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The US presidential Election Day is approaching. The result is a concern for Latin America and the next US president can change the course of the relations with Latin America. How would a victory for Biden or Trump affect the relationship between Latin America and the US? With US dependence in question, Latin American countries may be looking to build strong relationships in other parts of the world like China. How would that affect the region? These are some of the questions that are highlighted in this virtual seminar.

Panelists

Monica Herz

Mônica Herz Associate professor at the Catholic University of Rio de Janeiro. She has a PHD degree from the London School of Economics and Political Science and has written three books : Organizações Internacionais: histórias e práticas (co-authors Andréa Ribeiro Hoffman, Jana Tabak)  Rio de Janeiro: Elsevier, 2004  and Ecuador vs. Peru: Peacemaking Amid Rivalry (co author, João Pontes Nogueira ) Boulder Colorado: Lynne Rienner Publishers, 2002 ,Global Governance Away From the Media, Routledge, 2010, apart from several articles and chapters on Latin American security, global governance and Brazilian foreign policy.

Christopher Sabatini

 

Christopher Sabatini Senior Research Fellow for Latin America at the Royal Institute of International Studies (Chatham House) in London. Previously he was an instructor of international affairs at Columbia University's School of International and Public Affairs (SIPA) and the founder and executive director of the research institute Global Americans.  He writes regularly for a number of journals and newspapers including Foreign Affairs, Foreign Policy, World Politics Review, New York Times, Washington Post and Miami Herald. He is also the founder and former editor of Americas Quarterly.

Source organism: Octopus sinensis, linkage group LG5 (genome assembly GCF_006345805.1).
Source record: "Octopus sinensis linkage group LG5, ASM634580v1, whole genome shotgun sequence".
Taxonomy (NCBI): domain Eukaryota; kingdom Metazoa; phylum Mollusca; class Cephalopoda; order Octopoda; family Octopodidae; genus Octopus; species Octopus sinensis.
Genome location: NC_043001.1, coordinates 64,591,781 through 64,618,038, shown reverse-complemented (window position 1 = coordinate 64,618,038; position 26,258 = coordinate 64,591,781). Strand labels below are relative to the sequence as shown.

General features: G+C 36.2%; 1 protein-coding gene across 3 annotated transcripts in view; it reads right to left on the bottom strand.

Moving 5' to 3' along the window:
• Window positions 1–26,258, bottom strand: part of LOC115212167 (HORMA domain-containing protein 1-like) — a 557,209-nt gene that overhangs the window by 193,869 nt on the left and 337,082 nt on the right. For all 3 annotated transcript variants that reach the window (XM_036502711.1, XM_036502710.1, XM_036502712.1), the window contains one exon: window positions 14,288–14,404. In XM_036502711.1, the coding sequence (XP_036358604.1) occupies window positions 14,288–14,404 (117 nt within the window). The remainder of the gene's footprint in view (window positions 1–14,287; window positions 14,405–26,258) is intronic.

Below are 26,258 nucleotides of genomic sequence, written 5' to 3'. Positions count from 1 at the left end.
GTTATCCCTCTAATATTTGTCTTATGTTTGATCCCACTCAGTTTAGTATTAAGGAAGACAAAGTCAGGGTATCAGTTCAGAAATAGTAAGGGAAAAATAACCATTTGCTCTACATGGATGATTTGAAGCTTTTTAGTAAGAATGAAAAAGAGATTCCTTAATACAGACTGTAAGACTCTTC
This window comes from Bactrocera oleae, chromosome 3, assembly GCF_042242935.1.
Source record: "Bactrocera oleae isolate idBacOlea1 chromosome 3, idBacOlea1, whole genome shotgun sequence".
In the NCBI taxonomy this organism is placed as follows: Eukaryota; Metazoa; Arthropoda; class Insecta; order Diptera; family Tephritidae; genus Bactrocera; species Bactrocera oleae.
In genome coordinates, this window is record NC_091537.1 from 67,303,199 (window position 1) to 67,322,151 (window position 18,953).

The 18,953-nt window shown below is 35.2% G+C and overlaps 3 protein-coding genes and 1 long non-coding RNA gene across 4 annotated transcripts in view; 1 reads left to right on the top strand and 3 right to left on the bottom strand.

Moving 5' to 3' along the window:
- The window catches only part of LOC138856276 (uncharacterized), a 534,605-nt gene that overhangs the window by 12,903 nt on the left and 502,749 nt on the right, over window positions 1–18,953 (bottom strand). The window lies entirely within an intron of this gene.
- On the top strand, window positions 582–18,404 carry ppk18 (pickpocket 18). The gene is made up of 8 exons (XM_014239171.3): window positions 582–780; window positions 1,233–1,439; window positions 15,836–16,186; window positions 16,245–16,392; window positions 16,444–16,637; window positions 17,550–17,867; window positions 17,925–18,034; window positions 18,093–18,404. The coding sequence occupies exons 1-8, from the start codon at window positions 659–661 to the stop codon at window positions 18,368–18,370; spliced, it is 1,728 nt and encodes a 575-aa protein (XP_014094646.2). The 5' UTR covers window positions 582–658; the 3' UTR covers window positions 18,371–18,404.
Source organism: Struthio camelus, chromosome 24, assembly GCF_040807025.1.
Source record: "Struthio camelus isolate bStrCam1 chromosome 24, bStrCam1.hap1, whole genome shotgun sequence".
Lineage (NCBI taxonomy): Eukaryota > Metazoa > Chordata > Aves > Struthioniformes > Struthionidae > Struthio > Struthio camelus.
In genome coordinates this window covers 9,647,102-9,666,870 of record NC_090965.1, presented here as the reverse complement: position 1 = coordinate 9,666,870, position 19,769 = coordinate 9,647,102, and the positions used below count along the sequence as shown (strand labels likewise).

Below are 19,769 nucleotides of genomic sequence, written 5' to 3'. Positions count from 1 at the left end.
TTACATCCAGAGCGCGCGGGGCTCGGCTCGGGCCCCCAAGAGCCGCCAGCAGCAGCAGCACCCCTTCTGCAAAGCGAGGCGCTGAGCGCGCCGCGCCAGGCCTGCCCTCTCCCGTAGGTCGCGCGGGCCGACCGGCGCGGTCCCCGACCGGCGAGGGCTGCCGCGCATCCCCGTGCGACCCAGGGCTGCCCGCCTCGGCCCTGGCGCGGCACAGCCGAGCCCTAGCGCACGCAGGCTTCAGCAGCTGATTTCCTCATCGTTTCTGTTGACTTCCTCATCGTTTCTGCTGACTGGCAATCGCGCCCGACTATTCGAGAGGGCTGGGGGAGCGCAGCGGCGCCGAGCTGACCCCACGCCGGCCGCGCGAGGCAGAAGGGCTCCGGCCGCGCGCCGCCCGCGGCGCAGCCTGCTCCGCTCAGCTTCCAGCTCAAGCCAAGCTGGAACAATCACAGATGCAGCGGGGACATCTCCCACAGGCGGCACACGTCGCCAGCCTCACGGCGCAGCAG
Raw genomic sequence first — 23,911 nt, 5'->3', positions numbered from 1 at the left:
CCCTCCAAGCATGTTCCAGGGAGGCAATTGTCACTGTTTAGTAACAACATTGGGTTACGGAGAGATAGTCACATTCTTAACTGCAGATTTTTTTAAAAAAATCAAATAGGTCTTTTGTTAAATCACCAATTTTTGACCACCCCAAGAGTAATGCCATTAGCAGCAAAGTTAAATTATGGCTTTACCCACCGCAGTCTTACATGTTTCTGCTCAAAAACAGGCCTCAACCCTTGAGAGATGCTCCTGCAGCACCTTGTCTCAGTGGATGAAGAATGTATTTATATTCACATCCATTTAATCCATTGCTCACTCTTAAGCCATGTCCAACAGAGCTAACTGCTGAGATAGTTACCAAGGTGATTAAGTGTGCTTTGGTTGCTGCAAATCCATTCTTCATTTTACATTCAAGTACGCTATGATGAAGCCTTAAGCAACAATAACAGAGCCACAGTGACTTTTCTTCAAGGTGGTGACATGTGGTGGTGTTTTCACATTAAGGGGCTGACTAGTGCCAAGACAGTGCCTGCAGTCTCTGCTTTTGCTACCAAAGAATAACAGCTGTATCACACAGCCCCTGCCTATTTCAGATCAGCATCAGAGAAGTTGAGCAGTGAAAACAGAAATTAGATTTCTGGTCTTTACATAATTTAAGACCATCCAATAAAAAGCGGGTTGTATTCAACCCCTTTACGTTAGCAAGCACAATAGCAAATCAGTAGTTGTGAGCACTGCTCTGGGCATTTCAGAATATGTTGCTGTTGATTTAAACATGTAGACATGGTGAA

Benedicte Bull

Benedicte Bull Professor of political science at the Centre for Development and the Environment (SUM), University of Oslo. Between 2008 and 2020 she was the director of the Norwegian Latin America Research Network (NorLARNet), and between 2015 and 2020 the also the head of the Oslo Academy of Global Governance. She is now the president of the board of NILAS. Her research has focused on development, institutions, environmental governance and political economy in Latin America and in international institutions, with a particular focus on elites and inequality. Starting out as a Central Americanist, she has later focused on Chile and more recently the political economy emerging in crisis ridden Venezuela, as well as the impact on Latin America of an ongoing global and regional "order upheaval".

Monica Serrano Puebla

Mónica Serrano Professor of International Relations and researcher at El Colegio de México, Senior Fellow at Ralph Bunche Institute, Associate Fellow of the International Institute for Strategic Studies IISS, and Senior Research Associate at the Centre for International Studies, Oxford University. Dr Serrano´s research interests are in the International Relations of Latin America and North America, with particular reference to international institutions, security, human rights, and transnational crime. Her publications include: “US-Mexican Relations: From NAFTA to Donald Trump” (2017) and numerous books, articles and book chapters on international institutions, human rights, drug policy and organized crime. Her current research focuses on drug policy, organized crime and the last generation of human rights violations in Mexico and Latin America.

Moderator: Magnus Lembke, Nordic Institute of Latin American Studies

Organiser: Christina Alnevall, Nordic Institute of Latin American Studies (Nilas) and University of Oslo
Contact: Christina Alnevall

Registration required